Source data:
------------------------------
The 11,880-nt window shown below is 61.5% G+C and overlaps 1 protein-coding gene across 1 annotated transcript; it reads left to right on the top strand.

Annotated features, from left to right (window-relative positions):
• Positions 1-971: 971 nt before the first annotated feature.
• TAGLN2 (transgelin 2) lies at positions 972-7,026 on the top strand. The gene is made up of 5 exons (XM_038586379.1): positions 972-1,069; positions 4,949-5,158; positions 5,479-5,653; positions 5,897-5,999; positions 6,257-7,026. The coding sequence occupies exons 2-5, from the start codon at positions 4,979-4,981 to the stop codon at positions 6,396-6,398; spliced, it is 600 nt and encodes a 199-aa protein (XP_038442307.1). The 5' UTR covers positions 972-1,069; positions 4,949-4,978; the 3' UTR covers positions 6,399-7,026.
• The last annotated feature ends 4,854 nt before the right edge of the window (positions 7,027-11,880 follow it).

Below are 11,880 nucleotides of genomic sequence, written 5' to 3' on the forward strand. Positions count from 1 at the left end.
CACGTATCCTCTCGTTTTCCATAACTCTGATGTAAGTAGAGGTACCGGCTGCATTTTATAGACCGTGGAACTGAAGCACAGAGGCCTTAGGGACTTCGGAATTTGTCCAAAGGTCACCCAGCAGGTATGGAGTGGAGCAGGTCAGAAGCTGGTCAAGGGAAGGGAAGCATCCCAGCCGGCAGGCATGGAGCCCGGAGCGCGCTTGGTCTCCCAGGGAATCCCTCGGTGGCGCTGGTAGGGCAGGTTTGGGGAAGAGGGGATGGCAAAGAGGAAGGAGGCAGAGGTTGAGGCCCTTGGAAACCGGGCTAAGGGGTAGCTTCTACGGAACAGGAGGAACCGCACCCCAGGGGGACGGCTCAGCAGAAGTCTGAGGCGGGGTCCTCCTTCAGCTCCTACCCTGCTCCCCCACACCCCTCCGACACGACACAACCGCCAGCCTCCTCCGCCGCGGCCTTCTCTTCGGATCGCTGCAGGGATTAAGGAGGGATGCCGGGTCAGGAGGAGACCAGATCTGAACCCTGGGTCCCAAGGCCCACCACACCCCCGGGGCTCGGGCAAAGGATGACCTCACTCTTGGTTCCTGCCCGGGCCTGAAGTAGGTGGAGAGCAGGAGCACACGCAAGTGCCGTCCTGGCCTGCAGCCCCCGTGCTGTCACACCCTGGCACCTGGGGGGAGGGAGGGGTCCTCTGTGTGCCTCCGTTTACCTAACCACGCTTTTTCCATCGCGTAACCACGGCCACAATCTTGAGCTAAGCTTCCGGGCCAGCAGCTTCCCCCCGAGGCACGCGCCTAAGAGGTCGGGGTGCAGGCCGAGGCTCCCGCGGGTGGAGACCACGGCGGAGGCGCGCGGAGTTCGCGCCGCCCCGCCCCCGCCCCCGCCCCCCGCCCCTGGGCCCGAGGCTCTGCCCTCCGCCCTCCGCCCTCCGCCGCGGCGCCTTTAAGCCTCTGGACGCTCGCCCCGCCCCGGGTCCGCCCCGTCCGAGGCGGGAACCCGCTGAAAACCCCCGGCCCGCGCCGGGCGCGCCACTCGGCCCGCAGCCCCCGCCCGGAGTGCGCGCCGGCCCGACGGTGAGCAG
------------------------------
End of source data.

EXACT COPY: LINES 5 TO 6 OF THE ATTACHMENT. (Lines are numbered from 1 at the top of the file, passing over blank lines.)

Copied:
• The last annotated feature ends 4,854 nt before the right edge of the window (positions 7,027-11,880 follow it).

Below are 11,880 nucleotides of genomic sequence, written 5' to 3' on the forward strand. Positions count from 1 at the left end.